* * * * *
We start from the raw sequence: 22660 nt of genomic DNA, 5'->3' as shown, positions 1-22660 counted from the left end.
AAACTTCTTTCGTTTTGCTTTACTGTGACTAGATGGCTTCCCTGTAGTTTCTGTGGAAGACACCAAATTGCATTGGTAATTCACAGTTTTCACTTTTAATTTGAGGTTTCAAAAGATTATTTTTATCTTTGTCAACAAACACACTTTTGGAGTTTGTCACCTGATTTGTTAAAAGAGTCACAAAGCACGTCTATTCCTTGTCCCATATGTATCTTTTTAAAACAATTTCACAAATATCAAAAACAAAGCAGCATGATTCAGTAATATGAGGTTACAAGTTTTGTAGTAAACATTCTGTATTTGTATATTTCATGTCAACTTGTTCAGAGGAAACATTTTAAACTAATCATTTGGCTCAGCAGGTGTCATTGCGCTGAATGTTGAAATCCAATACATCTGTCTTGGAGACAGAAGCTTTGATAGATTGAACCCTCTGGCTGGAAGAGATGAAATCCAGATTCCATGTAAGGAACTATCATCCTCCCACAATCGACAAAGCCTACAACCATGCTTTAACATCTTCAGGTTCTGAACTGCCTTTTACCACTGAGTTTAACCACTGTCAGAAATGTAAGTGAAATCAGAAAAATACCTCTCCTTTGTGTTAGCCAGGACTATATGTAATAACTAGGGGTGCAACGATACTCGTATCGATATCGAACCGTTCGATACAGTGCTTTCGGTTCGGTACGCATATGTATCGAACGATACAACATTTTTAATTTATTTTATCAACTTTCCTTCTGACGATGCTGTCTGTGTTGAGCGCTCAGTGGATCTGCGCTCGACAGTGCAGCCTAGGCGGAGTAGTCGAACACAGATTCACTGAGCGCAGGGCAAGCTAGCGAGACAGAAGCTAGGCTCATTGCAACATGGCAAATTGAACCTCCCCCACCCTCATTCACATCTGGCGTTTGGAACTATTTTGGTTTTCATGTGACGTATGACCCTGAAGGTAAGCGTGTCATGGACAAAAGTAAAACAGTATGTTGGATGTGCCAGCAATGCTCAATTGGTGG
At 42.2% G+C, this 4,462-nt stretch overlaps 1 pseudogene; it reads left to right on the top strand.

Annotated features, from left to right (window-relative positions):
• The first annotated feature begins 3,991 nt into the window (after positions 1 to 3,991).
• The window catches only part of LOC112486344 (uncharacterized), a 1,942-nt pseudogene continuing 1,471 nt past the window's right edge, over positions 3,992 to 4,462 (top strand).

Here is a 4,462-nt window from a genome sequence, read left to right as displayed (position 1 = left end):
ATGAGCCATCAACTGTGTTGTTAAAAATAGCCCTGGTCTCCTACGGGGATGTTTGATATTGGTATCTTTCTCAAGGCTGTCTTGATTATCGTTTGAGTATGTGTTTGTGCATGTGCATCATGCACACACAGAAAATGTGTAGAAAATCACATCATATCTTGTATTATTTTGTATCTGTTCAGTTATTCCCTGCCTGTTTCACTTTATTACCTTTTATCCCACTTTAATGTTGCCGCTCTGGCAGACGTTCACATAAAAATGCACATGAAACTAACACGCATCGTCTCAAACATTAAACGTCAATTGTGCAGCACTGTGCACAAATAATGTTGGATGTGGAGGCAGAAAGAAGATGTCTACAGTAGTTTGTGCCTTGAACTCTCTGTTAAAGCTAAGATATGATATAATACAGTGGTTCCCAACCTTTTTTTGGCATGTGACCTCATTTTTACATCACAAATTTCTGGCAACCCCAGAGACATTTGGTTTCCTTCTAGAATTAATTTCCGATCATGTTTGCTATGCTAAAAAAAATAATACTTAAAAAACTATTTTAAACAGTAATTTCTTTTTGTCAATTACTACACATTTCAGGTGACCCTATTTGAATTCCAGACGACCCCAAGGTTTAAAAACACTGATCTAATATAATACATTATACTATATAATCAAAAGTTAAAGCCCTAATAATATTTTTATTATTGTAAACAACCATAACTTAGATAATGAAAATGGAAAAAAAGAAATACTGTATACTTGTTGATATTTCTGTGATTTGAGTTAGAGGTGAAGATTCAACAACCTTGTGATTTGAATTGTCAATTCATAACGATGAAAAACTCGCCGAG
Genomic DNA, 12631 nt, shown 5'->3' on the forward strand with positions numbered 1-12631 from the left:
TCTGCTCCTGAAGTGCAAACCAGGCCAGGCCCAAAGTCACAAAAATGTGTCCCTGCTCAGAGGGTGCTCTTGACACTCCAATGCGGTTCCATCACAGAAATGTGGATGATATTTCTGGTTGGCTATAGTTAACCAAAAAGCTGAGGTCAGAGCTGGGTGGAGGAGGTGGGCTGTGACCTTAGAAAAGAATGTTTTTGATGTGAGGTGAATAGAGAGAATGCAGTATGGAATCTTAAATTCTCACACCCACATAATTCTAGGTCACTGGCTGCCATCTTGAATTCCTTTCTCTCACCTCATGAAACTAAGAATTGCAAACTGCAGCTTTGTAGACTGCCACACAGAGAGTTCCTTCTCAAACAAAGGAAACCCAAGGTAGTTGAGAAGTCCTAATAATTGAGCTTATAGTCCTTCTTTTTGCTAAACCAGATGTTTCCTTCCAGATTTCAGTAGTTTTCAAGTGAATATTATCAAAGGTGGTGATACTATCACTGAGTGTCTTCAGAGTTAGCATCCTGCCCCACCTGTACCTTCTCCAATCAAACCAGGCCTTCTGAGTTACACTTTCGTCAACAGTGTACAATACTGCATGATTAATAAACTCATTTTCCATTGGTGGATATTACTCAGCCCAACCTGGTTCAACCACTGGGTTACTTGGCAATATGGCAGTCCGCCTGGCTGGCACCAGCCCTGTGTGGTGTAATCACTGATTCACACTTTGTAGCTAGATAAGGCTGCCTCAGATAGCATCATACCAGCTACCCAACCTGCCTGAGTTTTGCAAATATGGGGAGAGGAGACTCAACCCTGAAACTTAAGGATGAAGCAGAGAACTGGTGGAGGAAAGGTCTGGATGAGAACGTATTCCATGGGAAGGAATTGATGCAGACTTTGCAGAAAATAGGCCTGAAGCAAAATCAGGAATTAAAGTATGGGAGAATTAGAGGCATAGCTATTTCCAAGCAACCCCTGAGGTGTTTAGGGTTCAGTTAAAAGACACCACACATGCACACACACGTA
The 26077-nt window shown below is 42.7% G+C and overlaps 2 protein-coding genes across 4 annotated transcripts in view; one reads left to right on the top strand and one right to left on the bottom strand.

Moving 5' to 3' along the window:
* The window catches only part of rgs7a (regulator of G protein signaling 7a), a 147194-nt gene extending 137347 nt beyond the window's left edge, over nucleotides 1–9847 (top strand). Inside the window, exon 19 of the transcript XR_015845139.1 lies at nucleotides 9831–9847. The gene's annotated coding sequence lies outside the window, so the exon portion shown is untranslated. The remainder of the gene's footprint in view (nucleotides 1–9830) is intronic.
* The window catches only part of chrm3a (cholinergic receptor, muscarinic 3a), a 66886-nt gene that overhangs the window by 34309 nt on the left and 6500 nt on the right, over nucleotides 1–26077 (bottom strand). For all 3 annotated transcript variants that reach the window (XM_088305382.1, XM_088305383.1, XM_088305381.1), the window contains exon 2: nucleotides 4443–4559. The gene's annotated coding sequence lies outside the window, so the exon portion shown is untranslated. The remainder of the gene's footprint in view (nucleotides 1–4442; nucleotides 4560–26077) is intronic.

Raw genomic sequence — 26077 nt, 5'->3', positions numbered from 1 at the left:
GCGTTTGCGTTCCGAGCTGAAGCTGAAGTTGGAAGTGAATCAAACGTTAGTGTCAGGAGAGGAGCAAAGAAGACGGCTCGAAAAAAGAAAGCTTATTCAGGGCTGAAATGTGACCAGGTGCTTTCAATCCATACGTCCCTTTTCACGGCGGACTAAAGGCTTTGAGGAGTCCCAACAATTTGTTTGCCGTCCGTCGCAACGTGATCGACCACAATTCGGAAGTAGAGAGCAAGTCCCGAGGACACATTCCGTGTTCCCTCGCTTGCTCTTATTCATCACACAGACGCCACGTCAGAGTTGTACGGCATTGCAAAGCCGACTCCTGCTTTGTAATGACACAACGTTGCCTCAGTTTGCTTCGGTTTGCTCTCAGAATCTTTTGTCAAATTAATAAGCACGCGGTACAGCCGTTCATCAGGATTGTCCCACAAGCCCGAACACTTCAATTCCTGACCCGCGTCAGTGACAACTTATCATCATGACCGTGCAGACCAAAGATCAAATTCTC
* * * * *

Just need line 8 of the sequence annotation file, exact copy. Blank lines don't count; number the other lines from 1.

ATGAGCCATCAACTGTGTTGTTAAAAATAGCCCTGGTCTCCTACGGGGATGTTTGATATTGGTATCTTTCTCAAGGCTGTCTTGATTATCGTTTGAGTATGTGTTTGTGCATGTGCATCATGCACACACAGAAAATGTGTAGAAAATCACATCATATCTTGTATTATTTTGTATCTGTTCAGTTATTCCCTGCCTGTTTCACTTTATTACCTTTTATCCCACTTTAATGTTGCCGCTCTGGCAGACGTTCACATAAAAATGCACATGAAACTAACACGCATCGTCTCAAACATTAAACGTCAATTGTGCAGCACTGTGCACAAATAATGTTGGATGTGGAGGCAGAAAGAAGATGTCTACAGTAGTTTGTGCCTTGAACTCTCTGTTAAAGCTAAGATATGATATAATACAGTGGTTCCCAACCTTTTTTTGGCATGTGACCTCATTTTTACATCACAAATTTCTGGCAACCCCAGAGACATTTGGTTTCCTTCTAGAATTAATTTCCGATCATGTTTGCTATGCTAAAAAAAATAATACTTAAAAAACTATTTTAAACAGTAATTTCTTTTTGTCAATTACTACACATTTCAGGTGACCCTATTTGAATTCCAGACGACCCCAAGGTTTAAAAACACTGATCTAATATAATACATTATACTATATAATCAAAAGTTAAAGCCCTAATAATATTTTTATTATTGTAAACAACCATAACTTAGATAATGAAAATGGAAAAAAAGAAATACTGTATACTTGTTGATATTTCTGTGATTTGAGTTAGAGGTGAAGATTCAACAACCTTGTGATTTGAATTGTCAATTCATAACGATGAAAAACTCGCCGAG